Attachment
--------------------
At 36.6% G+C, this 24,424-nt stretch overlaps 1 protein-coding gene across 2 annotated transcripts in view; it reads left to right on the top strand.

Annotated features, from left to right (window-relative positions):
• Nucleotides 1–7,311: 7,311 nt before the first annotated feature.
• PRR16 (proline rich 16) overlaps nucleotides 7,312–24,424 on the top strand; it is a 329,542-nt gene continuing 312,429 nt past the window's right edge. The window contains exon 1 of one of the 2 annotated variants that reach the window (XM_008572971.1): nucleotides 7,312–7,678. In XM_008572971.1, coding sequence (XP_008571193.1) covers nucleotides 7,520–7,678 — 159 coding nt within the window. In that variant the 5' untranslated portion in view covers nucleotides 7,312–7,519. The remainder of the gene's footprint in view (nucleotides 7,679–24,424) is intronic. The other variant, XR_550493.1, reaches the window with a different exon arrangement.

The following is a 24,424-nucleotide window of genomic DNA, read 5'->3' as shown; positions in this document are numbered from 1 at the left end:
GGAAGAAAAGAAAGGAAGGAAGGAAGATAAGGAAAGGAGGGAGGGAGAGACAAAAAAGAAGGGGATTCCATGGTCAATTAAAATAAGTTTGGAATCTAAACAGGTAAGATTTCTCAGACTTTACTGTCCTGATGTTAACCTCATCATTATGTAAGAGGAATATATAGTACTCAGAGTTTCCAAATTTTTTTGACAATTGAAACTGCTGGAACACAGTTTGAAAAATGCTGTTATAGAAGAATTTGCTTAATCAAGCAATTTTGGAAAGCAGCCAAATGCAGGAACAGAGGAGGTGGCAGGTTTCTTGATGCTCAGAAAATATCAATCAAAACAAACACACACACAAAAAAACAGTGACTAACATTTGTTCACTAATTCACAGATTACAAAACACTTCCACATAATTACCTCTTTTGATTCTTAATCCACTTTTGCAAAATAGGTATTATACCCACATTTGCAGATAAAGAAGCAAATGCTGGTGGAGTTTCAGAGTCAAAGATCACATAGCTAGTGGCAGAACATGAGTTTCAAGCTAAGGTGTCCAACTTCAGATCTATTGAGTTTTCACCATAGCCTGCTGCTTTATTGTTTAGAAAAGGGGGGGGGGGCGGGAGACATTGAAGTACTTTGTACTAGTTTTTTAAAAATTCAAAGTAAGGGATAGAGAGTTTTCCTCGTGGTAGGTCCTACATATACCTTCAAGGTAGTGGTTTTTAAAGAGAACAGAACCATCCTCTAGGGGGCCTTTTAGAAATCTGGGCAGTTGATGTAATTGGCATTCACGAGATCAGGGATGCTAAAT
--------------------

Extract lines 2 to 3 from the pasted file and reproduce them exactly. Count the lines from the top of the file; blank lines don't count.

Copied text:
Annotated features, from left to right (window-relative positions):
• Nucleotides 1–7,311: 7,311 nt before the first annotated feature.